30 years on, game fans put up cash for sequel to Elite
Computer game flies again after Kickstarter crowdsourcing hit
Adam Sherwin is Media Correspondent at The Independent and an award-winning writer who specialises in covering the entertainment, broadcasting, music and popular culture industries. Previously Media writer and diarist at The Times, he was a co-founder of the Beehive City media and entertainment website. As regular contributor to BBC London 94.9 Radio station, he was named Music Business writer of the year at the awards of influential music industry site Record of the Day in 2006.
Friday 04 January 2013
It was the cult space trading game, invented by a pair of Cambridge students, which hooked a generation of BBC Micro users. Now Elite will embark upon a new mission after its creators persuaded fans to pledge £1.5 million to help create a 21st century sequel.
Devised by David Braben, a natural sciences student at Jesus College and his undergraduate colleague Ian Bell, Elite immersed players in an open-ended, 3D game of intergalactic exploration.
Released on a cassette tape for the schools-friendly BBC Micro computer in 1984, Elite, which took up less computer memory than the average modern email, went on to sell 600,000 copies.
Last night (Friday), Braben confirmed that a long-awaited sequel would be produced, after a campaign on the “crowd-funding” website Kickstarter smashed through its £1.25 million pledge target.
Elite: Dangerous will be released in 2014 for PC, Braben said, promising a game in which players will be able to fight and trade their way across several galaxies, incorporating visual advances and multi-player modes which were unthinkable when the original was devised.
Braben, who will develop the game at his Frontier Developments company based in Cambridge, invited nostalgic 80s game-players to pledge their support in the appeal hosted by Kickstarter, the fund-raising site which launched in the UK last November.
By the time the appeal closed last night, Elite: Dangerous has found more than 24,000 backers delivering pledges rising from £1 to £5,000, which will earn the donor a private dinner with Braben and his development team.
“People got behind it very quickly,” said Braben. “The top price pledges sold out in the first hours and there was a rush near the end. We started feeling a bit nervous in the middle though.”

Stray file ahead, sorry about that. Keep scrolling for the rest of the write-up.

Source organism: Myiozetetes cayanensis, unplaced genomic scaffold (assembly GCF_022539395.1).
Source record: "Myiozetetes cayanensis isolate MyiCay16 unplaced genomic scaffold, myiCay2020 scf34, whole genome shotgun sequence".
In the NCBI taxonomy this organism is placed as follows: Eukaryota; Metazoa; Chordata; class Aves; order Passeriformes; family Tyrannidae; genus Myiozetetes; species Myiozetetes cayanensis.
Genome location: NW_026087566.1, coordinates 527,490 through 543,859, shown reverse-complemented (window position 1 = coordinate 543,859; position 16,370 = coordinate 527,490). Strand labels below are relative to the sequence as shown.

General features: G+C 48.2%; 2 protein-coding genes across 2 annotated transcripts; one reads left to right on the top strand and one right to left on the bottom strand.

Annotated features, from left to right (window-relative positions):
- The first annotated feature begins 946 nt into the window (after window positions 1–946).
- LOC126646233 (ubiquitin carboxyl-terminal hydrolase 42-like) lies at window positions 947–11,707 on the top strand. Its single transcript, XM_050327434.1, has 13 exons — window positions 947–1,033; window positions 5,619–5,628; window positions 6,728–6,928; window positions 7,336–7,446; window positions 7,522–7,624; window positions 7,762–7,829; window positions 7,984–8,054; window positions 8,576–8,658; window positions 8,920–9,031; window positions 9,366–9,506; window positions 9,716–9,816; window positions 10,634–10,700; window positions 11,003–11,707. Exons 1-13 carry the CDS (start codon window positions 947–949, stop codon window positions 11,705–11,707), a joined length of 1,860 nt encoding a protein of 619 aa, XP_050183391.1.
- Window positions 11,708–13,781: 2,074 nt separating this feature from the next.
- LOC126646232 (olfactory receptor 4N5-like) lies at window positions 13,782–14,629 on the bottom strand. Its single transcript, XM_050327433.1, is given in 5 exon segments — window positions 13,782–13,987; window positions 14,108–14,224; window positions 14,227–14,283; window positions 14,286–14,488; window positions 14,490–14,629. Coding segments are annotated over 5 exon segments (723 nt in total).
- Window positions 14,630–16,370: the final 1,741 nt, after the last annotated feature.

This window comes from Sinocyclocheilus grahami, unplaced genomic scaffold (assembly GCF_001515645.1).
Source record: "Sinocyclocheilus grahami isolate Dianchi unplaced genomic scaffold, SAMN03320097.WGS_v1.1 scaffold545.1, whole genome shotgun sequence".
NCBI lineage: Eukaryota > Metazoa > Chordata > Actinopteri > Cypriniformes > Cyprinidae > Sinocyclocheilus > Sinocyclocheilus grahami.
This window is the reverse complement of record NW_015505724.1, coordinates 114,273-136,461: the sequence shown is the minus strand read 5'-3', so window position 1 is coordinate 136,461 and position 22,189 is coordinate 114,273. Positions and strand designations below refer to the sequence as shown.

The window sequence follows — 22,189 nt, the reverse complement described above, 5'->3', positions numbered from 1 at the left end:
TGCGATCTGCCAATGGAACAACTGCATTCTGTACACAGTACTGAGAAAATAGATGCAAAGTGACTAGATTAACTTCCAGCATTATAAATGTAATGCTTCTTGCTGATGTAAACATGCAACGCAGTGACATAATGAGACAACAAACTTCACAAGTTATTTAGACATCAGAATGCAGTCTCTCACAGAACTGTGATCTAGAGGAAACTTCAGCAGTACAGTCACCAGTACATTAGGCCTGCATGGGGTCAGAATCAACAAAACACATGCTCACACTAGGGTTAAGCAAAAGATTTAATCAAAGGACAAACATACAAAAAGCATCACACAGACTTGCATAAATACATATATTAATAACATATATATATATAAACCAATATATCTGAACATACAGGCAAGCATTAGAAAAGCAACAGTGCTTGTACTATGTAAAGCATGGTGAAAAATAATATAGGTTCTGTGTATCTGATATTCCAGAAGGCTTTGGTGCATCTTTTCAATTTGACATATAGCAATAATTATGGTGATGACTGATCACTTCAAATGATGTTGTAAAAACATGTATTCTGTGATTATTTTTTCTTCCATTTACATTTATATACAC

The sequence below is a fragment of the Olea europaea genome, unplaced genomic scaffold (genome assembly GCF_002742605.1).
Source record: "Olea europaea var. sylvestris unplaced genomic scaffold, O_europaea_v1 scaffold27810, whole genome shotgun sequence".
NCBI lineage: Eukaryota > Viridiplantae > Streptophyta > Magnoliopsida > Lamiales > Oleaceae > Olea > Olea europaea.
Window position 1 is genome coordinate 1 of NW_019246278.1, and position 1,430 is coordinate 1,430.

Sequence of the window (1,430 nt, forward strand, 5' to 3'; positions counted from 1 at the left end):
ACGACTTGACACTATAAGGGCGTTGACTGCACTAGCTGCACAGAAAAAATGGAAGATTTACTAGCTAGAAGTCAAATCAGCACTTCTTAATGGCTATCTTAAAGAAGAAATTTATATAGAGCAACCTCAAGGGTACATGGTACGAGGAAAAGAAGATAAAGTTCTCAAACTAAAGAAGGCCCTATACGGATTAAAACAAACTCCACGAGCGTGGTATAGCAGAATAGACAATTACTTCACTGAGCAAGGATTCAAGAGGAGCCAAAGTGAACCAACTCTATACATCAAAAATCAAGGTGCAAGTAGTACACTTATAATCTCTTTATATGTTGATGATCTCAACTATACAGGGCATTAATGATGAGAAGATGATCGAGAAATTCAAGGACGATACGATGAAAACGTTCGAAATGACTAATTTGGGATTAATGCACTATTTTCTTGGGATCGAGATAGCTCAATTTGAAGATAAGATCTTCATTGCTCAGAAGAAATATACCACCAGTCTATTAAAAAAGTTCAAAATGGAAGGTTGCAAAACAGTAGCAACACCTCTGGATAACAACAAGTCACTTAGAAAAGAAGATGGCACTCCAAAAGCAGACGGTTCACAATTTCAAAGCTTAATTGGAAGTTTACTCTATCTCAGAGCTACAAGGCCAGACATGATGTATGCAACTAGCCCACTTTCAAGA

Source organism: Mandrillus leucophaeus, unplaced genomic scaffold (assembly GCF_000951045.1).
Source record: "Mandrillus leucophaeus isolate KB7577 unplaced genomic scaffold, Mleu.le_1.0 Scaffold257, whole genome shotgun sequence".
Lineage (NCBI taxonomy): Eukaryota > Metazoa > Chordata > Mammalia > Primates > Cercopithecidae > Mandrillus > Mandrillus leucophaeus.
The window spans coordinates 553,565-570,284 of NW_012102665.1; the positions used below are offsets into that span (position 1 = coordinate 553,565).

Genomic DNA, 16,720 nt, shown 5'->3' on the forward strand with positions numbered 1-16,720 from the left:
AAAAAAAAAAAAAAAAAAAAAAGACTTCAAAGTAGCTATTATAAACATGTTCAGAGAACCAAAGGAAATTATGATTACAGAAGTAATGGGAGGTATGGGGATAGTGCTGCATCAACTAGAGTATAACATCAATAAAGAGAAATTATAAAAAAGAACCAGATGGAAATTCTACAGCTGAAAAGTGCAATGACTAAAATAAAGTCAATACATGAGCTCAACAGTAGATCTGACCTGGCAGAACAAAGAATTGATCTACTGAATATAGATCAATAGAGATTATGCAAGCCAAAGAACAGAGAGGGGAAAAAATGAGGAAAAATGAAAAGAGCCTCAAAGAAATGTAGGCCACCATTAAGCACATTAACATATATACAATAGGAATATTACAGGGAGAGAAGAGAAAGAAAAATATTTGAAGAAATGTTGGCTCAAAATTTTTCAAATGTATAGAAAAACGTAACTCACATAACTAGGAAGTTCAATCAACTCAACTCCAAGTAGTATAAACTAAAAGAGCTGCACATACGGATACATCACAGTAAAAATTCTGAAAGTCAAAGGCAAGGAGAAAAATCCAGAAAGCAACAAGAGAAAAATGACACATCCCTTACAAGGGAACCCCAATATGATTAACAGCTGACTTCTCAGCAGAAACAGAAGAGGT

Rather than take his game to a large publisher, the crowdfunding route allowed Braben to assess the demand for a revived Elite from fans before committing to production.
“There is a nostalgia factor. A lot of people showed their love 30 years on for the game, which had a real influence on their childhood,” he said.
The original Elite was rejected by Thorn EMI, Braben recalls, because the company couldn’t understand a game that offered a cerebral alternative to Space Invaders.
Braben still prefers the independent approach. “Publishers steer to what’s already out there,” the developer said. “How much money has been lavished on the Call of Duty games but it’s hard to tell them apart. There is a fantastic democracy of publication now.”
Braben is even allowing his Kickstarter pledgers to get rich off his game. “We sold a lot of ‘writer’s pack’ pledges for £5,000. People can write a fan fiction set in the Elite world and keep all the royalties. Publishers have really gone for that.”
The rewards can be impressive – the Fifty Shades of Grey phenomenon began as a Twilight “fan-fiction” written by E. L. James. Gollancz has pledged more than £13,000 for the rights to publish three Elite tie-in novels whose storylines will be integrated into the new game.
Fans who pledged between £20 and £50 will receive in-game credits and access to exclusive levels when Elite: Dangerous is released. With the pledge target far exceeded, setting a record for a UK Kickstarter campaign in the process, Braben can push ahead with additional plans to release a version for the Apple Mac.
Braben’s Frontier Developments currently employs 235 developers in the UK and Canada. A new tax relief for UK games publishers, promised by the Government, would help keep the most talented developers in this country, Braben said.
“We turned to crowdsourcing because we get no funding from the banks these days. It frustrates me that the banks are very inactive in our sector. But the government is bringing in tax breaks which will help.”
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